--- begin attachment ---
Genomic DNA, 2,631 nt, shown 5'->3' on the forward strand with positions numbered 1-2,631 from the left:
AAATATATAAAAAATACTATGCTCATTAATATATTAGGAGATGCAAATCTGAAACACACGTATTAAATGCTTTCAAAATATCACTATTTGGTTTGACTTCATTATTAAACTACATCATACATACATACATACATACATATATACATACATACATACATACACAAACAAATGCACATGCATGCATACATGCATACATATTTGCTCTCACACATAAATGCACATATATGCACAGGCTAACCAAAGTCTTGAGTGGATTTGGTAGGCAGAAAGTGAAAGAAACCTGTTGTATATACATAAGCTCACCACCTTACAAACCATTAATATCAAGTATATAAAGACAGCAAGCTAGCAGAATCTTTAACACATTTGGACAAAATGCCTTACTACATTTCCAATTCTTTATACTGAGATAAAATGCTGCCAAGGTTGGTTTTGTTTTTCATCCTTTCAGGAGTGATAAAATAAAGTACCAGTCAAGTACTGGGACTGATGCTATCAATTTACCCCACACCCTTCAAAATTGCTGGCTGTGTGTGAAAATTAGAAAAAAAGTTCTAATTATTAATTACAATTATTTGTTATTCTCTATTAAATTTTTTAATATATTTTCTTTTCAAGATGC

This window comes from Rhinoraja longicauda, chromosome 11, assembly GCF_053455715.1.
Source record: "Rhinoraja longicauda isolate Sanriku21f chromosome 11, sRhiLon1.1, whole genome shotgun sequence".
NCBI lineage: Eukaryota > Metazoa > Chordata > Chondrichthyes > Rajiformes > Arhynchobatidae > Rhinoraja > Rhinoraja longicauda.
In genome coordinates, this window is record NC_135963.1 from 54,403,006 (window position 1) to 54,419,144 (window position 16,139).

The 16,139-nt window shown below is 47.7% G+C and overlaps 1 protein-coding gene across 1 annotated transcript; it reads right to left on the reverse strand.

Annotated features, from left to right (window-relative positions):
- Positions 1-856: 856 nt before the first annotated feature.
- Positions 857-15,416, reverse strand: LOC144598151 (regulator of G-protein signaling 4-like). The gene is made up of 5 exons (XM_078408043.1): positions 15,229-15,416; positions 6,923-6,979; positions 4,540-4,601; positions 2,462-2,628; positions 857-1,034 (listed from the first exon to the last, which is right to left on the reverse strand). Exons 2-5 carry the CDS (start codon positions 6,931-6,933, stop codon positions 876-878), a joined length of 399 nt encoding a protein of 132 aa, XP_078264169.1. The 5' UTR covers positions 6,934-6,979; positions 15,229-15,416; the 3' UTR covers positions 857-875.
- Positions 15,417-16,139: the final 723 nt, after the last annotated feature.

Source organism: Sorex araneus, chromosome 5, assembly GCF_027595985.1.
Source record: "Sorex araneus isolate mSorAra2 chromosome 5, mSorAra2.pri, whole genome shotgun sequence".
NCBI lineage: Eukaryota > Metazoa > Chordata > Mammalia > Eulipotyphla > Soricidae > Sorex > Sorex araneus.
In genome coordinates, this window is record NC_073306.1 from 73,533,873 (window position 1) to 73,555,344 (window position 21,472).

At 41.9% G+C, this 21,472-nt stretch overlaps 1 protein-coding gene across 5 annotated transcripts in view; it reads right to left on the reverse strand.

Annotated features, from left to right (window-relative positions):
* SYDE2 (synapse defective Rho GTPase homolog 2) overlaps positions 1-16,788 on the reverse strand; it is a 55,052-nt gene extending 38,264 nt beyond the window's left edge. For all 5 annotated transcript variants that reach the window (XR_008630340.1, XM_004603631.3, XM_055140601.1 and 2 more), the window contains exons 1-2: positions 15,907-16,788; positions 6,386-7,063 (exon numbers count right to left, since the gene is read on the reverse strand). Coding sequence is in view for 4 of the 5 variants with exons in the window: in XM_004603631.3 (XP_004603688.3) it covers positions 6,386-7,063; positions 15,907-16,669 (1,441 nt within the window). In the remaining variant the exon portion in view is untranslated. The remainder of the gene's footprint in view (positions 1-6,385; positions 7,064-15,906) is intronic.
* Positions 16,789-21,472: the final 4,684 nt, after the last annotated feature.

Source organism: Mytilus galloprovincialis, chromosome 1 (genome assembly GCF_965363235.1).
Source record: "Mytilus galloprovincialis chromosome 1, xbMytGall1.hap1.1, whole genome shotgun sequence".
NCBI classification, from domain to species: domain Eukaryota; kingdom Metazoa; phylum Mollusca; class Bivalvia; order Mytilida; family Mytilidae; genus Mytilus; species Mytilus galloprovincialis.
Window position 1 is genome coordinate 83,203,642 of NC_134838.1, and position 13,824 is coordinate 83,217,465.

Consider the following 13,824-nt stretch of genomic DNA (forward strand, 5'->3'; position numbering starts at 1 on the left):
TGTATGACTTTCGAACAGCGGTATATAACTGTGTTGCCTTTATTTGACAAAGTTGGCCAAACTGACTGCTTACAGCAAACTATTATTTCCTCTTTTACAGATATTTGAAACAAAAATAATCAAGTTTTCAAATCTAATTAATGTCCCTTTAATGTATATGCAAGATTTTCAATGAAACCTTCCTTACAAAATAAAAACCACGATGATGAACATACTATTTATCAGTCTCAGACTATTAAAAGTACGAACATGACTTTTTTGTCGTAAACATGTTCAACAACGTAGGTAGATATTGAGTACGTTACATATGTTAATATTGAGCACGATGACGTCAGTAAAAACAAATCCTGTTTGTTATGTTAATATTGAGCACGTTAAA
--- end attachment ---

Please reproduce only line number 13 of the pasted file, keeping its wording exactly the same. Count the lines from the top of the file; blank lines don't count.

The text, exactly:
Source record: "Sorex araneus isolate mSorAra2 chromosome 5, mSorAra2.pri, whole genome shotgun sequence".